• Specialty care. Epic has software designed to address the unique needs of various specialties and streamline common tasks for those teams, including emergency and urgent care, oncology, nephrology, orthopedics, cardiology and dermatology.
  • MyChart. This patient portal enables patients to access their health records, upcoming and past appointments, medication history, billing, educational materials and more. Its customizable features provide the option for healthcare providers to offer patients self-service scheduling, online refill requests and virtual visits as well.
  • Analytics. These tools enable healthcare organizations to obtain data that can inform evidence-based research; individualized care delivery; quality and safety benchmarking; and clinical, operational and financial decision support.
  • Patient flow management. Epic's tools enable hospitals, clinics and other providers to better manage capacity in order to optimize the use of beds, staff, transfers and transport.
  • Revenue cycle management. Epic's self-service tools and automation aim to simplify patient scheduling, billing, referrals and financial experiences, as well as help to automate revenue cycles.

In addition to the above, Epic's software suite includes features designed to optimize care coordination and continuity, identify and track social determinants of health, boost clinical trial recruitment, facilitate better payor-provider communication and improve clinician efficiency. More recently, the company has also introduced generative artificial intelligence (AI) capabilities to help address clinical documentation burden and reduce provider burnout. Its deidentified patient database, Cosmos, enables researchers to tap into Epic's worldwide EHR data for 122 million patients.

Hey Epic! EHR voice assistant image
The Hey Epic! EHR voice assistant for clinicians responds to simple voice commands like, 'Show me my last patient note.'

Criticisms of Epic software

Due to its influence, product costs and, in some cases, practices, the company is often criticized. The fact that Epic has access to the healthcare data of millions of patients creates privacy concerns.

Also, one of the chief complaints, historically, has been its EHR system's lack of interoperability with other vendors' products. Epic has acknowledged this problem and indicated it is taking steps to address it. For example, it has created tools that bring together patient data across non-Epic EHR systems to enable providers to coordinate care and deliver improved health outcomes to patients.

The company was also not as fast as smaller EHR vendors to embrace cloud-based medical records systems. That said, today, Epic provides a cloud-based EHR option with multiple modules available for different types of practices and specialties.

The costs of installing an Epic system can be enormous. For example, Mass General Brigham -- previously known as Partners HealthCare, a health system that includes Massachusetts General Hospital and Brigham and Women's Hospital -- rolled out Epic's her system across 10 hospitals in 2015. The project took three years to build prior to its rollout, and the initial price tag of $600 million doubled to $1.2 billion by the time the implementation was completed. The cost of deploying Epic varies depending on the scope and scale of implementation, but in many cases, the capital and operating expenses can be cost-prohibitive for smaller healthcare organizations.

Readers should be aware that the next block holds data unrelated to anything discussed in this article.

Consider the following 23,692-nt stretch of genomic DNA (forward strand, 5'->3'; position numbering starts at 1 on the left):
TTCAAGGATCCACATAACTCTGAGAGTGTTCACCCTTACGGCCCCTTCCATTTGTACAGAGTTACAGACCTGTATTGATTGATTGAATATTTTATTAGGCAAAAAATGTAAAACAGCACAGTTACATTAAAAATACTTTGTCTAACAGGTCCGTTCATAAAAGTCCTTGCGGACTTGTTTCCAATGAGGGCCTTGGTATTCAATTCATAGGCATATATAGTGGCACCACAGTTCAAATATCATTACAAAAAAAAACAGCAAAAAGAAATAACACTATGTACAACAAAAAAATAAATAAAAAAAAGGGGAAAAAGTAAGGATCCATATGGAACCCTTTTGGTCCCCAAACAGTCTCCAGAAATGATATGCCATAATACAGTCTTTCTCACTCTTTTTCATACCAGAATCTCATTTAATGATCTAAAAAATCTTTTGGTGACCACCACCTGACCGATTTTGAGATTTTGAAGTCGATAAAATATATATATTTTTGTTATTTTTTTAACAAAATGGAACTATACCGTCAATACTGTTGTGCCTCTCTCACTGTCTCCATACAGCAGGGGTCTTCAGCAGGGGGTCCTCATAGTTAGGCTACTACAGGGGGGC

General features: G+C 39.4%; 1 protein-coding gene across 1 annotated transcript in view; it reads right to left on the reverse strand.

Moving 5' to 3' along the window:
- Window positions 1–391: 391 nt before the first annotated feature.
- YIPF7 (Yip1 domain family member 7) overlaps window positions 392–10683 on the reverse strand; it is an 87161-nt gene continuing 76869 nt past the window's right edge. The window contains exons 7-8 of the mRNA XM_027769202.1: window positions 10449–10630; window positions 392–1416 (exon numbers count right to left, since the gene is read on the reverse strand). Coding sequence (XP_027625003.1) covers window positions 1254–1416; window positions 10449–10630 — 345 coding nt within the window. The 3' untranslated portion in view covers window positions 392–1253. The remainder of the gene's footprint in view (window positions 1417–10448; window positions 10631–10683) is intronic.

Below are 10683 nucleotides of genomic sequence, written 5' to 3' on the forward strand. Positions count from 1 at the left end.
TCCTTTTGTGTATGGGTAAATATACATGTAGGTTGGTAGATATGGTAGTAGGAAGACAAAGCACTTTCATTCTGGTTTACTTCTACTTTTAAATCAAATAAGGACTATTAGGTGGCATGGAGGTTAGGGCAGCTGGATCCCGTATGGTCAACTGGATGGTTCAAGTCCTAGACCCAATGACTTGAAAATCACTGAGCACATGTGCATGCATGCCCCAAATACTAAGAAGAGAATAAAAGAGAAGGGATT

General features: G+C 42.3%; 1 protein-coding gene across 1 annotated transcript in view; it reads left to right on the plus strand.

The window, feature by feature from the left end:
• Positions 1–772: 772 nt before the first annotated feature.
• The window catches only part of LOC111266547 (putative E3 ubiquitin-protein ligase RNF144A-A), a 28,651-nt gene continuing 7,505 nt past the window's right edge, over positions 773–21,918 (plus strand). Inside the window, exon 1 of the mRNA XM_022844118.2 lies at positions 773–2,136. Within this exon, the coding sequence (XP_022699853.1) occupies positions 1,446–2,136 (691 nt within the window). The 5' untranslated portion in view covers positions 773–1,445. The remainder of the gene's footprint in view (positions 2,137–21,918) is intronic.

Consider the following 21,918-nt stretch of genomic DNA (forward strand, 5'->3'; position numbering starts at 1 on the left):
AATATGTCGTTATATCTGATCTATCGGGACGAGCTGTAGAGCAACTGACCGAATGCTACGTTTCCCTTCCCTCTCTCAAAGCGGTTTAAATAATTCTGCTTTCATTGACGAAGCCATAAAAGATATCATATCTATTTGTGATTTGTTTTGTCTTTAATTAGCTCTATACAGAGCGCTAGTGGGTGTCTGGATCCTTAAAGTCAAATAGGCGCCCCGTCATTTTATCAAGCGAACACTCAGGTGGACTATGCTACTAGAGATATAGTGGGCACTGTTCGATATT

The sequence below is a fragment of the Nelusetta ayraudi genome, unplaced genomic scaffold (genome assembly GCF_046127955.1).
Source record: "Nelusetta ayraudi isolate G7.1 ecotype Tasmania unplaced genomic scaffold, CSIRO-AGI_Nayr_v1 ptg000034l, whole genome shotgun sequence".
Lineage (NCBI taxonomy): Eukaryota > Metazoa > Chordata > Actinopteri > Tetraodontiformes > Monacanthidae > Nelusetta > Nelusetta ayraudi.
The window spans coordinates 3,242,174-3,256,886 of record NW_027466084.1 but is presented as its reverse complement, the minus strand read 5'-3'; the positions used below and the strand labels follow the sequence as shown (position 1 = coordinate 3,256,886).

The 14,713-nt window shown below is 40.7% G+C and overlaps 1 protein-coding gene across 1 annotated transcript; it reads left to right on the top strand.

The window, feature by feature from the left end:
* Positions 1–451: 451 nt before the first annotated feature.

To some extent, Epic has sought to address interoperability and cost concerns through its Epic Community Connect program, which invites smaller hospitals and clinics using non-Epic EHR platforms to partner with larger, Epic-based health systems and hospitals in a cost-sharing arrangement. Hosts extend an instance of their Epic system to partners, which pay a fee to the host. The program is designed to enable entities with Epic systems to reduce their total cost of ownership and increase referrals, while making Epic more affordable for smaller and midsize hospitals and clinics to deploy.

Epic in the news: CVS and Supreme Court

In October 2017, Epic Systems and CVS Health announced an initiative to help lower drug costs using Epic's population health and analytics platform. According to the companies, the project was aimed at granting providers real-time information about prescription insurance coverage and less expensive alternative drugs. Since then, the two companies have continued to partner on various initiatives, such as a 2021 project to enable people who received COVID-19 tests at CVS Pharmacy and MinuteClinic locations to access their results via Epic's MyChart patient portal.

Not all mentions of Epic in the news have been positive, however. In 2018, the U.S. Supreme Court ruled on Epic Systems Corp. v. Lewis, a case in which former Epic employee Jacob Lewis sued the company in federal court on the claim that he had been denied overtime wages in violation of the Fair Labor Standards Act of 1938. The case centered on whether an agreement by a company and employee to settle employment disputes through individual arbitration, rather than class action, is allowed under the Federal Arbitration Act (FAA). A five-justice majority of the court sided with Epic, ruling that class-action waivers were enforceable under the FAA, resulting in a substantial increase in the use of mandatory arbitration and class-action waivers in employment contracts in the United States over the next six years.

There's been a lot of talk about generative AI use in healthcare with EHR vendors introducing tools to streamline clinical workflows and administrative tasks. See how EHR vendors are using generative AI in clinical workflows.

This was last updated in July 2024